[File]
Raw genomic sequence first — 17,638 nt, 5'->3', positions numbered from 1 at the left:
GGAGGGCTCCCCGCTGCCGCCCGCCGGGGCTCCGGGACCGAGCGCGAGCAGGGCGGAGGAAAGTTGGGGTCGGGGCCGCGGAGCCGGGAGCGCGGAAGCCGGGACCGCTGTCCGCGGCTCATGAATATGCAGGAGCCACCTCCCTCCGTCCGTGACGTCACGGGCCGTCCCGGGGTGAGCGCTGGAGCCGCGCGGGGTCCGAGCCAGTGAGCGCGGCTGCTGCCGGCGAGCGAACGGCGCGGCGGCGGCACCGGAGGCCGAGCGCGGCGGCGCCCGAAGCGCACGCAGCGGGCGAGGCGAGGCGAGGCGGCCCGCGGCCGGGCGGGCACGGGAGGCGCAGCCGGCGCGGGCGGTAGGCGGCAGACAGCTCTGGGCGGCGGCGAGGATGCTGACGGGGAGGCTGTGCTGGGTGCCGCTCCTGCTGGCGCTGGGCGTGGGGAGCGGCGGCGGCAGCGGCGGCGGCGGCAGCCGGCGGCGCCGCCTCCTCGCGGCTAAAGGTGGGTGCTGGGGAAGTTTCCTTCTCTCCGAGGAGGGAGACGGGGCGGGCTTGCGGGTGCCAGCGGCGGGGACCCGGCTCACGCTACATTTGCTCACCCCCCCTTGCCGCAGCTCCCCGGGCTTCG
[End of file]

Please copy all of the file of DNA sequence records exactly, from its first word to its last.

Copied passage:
Raw genomic sequence first — 17,638 nt, 5'->3', positions numbered from 1 at the left:
GGAGGGCTCCCCGCTGCCGCCCGCCGGGGCTCCGGGACCGAGCGCGAGCAGGGCGGAGGAAAGTTGGGGTCGGGGCCGCGGAGCCGGGAGCGCGGAAGCCGGGACCGCTGTCCGCGGCTCATGAATATGCAGGAGCCACCTCCCTCCGTCCGTGACGTCACGGGCCGTCCCGGGGTGAGCGCTGGAGCCGCGCGGGGTCCGAGCCAGTGAGCGCGGCTGCTGCCGGCGAGCGAACGGCGCGGCGGCGGCACCGGAGGCCGAGCGCGGCGGCGCCCGAAGCGCACGCAGCGGGCGAGGCGAGGCGAGGCGGCCCGCGGCCGGGCGGGCACGGGAGGCGCAGCCGGCGCGGGCGGTAGGCGGCAGACAGCTCTGGGCGGCGGCGAGGATGCTGACGGGGAGGCTGTGCTGGGTGCCGCTCCTGCTGGCGCTGGGCGTGGGGAGCGGCGGCGGCAGCGGCGGCGGCGGCAGCCGGCGGCGCCGCCTCCTCGCGGCTAAAGGTGGGTGCTGGGGAAGTTTCCTTCTCTCCGAGGAGGGAGACGGGGCGGGCTTGCGGGTGCCAGCGGCGGGGACCCGGCTCACGCTACATTTGCTCACCCCCCCTTGCCGCAGCTCCCCGGGCTTCG